A frequent lament among business leaders (and family members alike) is that people don’t listen. It is especially evident when someone is trying to instruct others (a.k.a., tell them what to do). When I hear this complaint from my clients or in my executive seminars, I frequently chide them with this, “God gave you two ears and one mouth for a reason—to listen twice as much as you talk!”
I also ask audiences, “What is the opposite of listening?” Most people answer, “talking.” Not true, I tell them, “The opposite of listening is formulating your retort, a refutation of what the other person is saying, or simply thinking about the next thing you want to say.”
A powerful way of listening, particularly when you are trying to convey or teach, is to ask questions. When you want someone to learn something, one way you can be sure they “get it” is to have the person tell you what you’ve told them in their own words. And, I believe the best way to do that is to ask questions. When the person answers your question, ask another, deeper question. This gives a whole new dimension to the phrase, “Ask, don’t tell” when you are trying to communicate effectively.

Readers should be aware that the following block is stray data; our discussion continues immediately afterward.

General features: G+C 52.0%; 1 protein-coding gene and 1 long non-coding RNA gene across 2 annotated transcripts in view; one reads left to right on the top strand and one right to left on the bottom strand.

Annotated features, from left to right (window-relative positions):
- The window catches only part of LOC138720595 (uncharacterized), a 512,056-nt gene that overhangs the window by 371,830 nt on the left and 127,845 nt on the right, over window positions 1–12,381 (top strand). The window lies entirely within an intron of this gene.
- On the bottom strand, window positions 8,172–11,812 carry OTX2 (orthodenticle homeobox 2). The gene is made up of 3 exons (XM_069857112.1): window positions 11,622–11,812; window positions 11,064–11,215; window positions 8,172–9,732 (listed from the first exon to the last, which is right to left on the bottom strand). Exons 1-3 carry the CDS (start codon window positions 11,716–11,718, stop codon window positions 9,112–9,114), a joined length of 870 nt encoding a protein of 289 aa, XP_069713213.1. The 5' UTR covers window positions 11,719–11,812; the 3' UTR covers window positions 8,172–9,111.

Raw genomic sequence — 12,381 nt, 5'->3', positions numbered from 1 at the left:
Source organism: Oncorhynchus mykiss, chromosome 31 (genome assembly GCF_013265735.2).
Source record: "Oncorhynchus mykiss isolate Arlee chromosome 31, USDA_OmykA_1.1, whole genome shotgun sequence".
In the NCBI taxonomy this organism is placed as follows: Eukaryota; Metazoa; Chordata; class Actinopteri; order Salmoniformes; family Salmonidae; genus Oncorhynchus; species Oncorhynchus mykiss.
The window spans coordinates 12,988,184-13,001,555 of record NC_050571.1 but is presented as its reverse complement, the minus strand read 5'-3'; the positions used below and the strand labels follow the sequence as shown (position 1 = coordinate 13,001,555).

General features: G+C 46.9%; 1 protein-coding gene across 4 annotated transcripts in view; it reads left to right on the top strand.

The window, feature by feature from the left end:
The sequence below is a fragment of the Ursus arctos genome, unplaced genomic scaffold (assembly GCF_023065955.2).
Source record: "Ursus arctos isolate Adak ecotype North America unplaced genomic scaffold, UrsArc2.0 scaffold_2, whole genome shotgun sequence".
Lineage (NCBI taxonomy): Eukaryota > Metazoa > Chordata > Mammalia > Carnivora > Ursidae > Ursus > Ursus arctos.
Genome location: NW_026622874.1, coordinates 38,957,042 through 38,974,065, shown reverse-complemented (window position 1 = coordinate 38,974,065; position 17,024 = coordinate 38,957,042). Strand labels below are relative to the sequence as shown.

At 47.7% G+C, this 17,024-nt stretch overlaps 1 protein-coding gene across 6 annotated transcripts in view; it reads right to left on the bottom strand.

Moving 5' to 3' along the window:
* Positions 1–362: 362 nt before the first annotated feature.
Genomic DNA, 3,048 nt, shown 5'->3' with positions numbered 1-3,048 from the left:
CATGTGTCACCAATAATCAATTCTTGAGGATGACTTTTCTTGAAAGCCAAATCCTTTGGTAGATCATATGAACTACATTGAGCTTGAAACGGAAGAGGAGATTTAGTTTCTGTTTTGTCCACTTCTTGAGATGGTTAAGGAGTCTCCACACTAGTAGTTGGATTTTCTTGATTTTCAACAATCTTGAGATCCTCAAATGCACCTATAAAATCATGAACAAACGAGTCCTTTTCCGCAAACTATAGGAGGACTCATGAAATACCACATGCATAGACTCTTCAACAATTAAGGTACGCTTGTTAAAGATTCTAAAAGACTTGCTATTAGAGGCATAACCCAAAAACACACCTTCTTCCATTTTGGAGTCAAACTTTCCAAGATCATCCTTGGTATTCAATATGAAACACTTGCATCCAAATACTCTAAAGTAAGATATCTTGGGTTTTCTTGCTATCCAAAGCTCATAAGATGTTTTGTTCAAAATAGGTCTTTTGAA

If you want someone to listen to you, ask questions. In other words, peel the onion with a question followed by another question, and you listening to the responses until you’re sure you’ve communicated successfully, and to be certain any follow up actions are clearly understood.
People don’t learn very well when they are told what to do. The best method I know for teaching, or providing instructions, is to ask questions, listen carefully to the answers, and ask provocative follow-up questions. It’s all about the power of questioning.
Are you listening?
PS If you or any of your colleagues would like to learn more about how to increase productivity by improving communication within your team, focusing the culture of your workforce around a set of core values, or how to implement fundamental, effective, and practical management techniques, contact me at (858) 395-2850 or email@example.com for a no-cost, no-obligation personal consultation.